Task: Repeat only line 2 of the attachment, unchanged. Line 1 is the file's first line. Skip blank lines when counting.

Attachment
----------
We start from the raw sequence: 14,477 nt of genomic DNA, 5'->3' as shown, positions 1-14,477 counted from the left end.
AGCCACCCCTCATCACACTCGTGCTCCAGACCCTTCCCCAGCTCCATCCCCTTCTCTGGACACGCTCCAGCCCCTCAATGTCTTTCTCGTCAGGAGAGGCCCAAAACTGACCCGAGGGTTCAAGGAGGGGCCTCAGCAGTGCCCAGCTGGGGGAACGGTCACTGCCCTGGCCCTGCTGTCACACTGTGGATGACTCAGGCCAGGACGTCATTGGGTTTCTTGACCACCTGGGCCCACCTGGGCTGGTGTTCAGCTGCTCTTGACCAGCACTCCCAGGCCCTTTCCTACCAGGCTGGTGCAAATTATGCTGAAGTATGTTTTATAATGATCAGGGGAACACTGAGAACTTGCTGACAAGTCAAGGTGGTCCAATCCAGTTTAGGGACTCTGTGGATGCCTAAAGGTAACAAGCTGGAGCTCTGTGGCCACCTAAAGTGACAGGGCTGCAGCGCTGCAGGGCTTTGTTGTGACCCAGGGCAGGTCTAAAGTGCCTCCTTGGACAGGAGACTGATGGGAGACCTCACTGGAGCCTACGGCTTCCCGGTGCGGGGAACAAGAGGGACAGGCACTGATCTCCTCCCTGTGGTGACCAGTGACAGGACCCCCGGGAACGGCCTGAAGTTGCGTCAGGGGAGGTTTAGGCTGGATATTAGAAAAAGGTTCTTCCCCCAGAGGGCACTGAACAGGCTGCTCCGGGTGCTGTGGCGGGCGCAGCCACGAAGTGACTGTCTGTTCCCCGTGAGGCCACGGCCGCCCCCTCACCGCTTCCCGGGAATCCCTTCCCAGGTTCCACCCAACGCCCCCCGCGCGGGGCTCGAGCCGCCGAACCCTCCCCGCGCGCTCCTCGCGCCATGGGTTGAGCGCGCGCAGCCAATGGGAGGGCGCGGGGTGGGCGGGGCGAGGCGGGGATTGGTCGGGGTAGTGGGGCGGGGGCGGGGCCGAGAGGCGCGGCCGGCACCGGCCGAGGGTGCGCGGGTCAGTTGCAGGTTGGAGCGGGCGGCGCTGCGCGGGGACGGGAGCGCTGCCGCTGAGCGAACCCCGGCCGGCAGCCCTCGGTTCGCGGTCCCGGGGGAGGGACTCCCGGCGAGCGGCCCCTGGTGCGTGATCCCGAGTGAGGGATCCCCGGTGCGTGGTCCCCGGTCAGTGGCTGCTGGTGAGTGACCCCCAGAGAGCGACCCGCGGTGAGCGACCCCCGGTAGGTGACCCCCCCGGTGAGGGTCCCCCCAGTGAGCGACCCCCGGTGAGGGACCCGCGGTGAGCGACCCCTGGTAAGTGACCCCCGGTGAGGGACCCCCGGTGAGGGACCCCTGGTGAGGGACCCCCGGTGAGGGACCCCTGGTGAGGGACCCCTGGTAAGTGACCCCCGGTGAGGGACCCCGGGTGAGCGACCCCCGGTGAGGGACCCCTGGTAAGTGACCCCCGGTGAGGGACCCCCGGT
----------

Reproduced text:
AGCCACCCCTCATCACACTCGTGCTCCAGACCCTTCCCCAGCTCCATCCCCTTCTCTGGACACGCTCCAGCCCCTCAATGTCTTTCTCGTCAGGAGAGGCCCAAAACTGACCCGAGGGTTCAAGGAGGGGCCTCAGCAGTGCCCAGCTGGGGGAACGGTCACTGCCCTGGCCCTGCTGTCACACTGTGGATGACTCAGGCCAGGACGTCATTGGGTTTCTTGACCACCTGGGCCCACCTGGGCTGGTGTTCAGCTGCTCTTGACCAGCACTCCCAGGCCCTTTCCTACCAGGCTGGTGCAAATTATGCTGAAGTATGTTTTATAATGATCAGGGGAACACTGAGAACTTGCTGACAAGTCAAGGTGGTCCAATCCAGTTTAGGGACTCTGTGGATGCCTAAAGGTAACAAGCTGGAGCTCTGTGGCCACCTAAAGTGACAGGGCTGCAGCGCTGCAGGGCTTTGTTGTGACCCAGGGCAGGTCTAAAGTGCCTCCTTGGACAGGAGACTGATGGGAGACCTCACTGGAGCCTACGGCTTCCCGGTGCGGGGAACAAGAGGGACAGGCACTGATCTCCTCCCTGTGGTGACCAGTGACAGGACCCCCGGGAACGGCCTGAAGTTGCGTCAGGGGAGGTTTAGGCTGGATATTAGAAAAAGGTTCTTCCCCCAGAGGGCACTGAACAGGCTGCTCCGGGTGCTGTGGCGGGCGCAGCCACGAAGTGACTGTCTGTTCCCCGTGAGGCCACGGCCGCCCCCTCACCGCTTCCCGGGAATCCCTTCCCAGGTTCCACCCAACGCCCCCCGCGCGGGGCTCGAGCCGCCGAACCCTCCCCGCGCGCTCCTCGCGCCATGGGTTGAGCGCGCGCAGCCAATGGGAGGGCGCGGGGTGGGCGGGGCGAGGCGGGGATTGGTCGGGGTAGTGGGGCGGGGGCGGGGCCGAGAGGCGCGGCCGGCACCGGCCGAGGGTGCGCGGGTCAGTTGCAGGTTGGAGCGGGCGGCGCTGCGCGGGGACGGGAGCGCTGCCGCTGAGCGAACCCCGGCCGGCAGCCCTCGGTTCGCGGTCCCGGGGGAGGGACTCCCGGCGAGCGGCCCCTGGTGCGTGATCCCGAGTGAGGGATCCCCGGTGCGTGGTCCCCGGTCAGTGGCTGCTGGTGAGTGACCCCCAGAGAGCGACCCGCGGTGAGCGACCCCCGGTAGGTGACCCCCCCGGTGAGGGTCCCCCCAGTGAGCGACCCCCGGTGAGGGACCCGCGGTGAGCGACCCCTGGTAAGTGACCCCCGGTGAGGGACCCCCGGTGAGGGACCCCTGGTGAGGGACCCCCGGTGAGGGACCCCTGGTGAGGGACCCCTGGTAAGTGACCCCCGGTGAGGGACCCCGGGTGAGCGACCCCCGGTGAGGGACCCCTGGTAAGTGACCCCCGGTGAGGGACCCCCGGT